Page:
IMPORTANT EVENT UPDATE:
In keeping with Stanford University's March 3 message to the campus community on COVID-19 and current recommendations of the CDC, the Asia-Pacific Research Center is electing to postpone this event until further notice. We appreciate your understanding and cooperation as we do our best to keep our community healthy and well.
Co-sponsored by Shorenstein Asia-Pacific Research Center (APARC) and Center for South Asia (CSA).
When does mass nonviolent mobilization for political change occur, what prevents it from degenerating into violence, and when does it succeed in extracting concessions? We examine these questions in the context of India's movement for independence from Britain, and point to the key roles played by economic shocks and organization in the success of nonviolence.
Rikhil R. Bhavnani is an Associate Professor in the Department of Political Science at the University of Wisconsin–Madison, and a faculty affiliate at the La Follette School of Public Affairs, the Elections Research Center and the Center for South Asia.
Professor Bhavnani’s research and teaching focus on inequalities in political representation, the political economy of migration, and the political economy of development. His research is particularly concerned with causal identification, and is focused on South Asia. Bhavnani is the co-author, with Bethany Lacina, of a book on the backlash against within-country migration across the developing world, published by Cambridge University Press. His articles have been published or are forthcoming in the American Political Science Review, American Journal of Political Science, Journal of Politics, World Politics, the American Economic Journal: Applied Economics, and other outlets.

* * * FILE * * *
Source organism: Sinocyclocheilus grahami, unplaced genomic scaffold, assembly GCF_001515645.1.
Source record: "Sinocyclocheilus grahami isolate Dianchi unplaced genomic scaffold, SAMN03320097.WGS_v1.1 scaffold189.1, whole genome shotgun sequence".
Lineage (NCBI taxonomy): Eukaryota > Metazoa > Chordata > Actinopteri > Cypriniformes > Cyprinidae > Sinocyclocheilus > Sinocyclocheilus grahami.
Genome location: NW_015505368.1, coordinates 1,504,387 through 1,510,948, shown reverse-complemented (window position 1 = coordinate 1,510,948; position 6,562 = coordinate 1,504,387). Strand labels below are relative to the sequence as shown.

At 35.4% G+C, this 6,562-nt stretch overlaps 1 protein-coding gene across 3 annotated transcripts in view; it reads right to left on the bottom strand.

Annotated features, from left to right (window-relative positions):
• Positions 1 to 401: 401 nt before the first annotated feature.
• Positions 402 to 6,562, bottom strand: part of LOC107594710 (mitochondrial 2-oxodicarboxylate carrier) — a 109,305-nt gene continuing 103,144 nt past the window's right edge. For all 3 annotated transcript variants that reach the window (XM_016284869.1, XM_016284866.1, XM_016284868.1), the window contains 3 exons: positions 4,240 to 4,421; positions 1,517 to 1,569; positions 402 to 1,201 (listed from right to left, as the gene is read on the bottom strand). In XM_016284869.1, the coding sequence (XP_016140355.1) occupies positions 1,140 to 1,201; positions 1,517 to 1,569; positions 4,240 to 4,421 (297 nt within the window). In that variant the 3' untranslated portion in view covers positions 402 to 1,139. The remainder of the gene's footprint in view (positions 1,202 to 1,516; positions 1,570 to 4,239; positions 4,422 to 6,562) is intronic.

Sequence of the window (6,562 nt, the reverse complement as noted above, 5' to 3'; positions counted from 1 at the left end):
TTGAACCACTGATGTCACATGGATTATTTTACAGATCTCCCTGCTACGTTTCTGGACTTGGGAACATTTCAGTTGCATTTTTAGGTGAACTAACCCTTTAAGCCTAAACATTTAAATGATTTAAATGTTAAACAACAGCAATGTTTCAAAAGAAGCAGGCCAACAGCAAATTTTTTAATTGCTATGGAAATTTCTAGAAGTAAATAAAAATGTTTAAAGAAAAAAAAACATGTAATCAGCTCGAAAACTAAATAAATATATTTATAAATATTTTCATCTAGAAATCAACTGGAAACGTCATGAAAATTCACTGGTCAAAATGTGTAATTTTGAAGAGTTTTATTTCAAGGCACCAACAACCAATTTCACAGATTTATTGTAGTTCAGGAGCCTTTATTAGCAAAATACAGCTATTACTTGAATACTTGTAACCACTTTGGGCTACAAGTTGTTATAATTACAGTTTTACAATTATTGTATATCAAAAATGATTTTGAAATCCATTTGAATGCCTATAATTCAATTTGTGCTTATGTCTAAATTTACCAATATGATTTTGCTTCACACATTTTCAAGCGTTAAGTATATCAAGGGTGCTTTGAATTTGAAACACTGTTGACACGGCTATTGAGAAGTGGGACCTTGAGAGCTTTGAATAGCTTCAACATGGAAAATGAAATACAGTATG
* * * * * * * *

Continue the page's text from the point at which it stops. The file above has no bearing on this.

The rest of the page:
Prior to starting at UW–Madison, Professor Bhavnani was a visiting fellow at the Center for the Study of Democratic Politics at Princeton University. He has worked at the Center for Global Development and the International Monetary Fund, and received a PhD in political science and an MA in economics from Stanford University, and a BA in political science and economics from Yale University.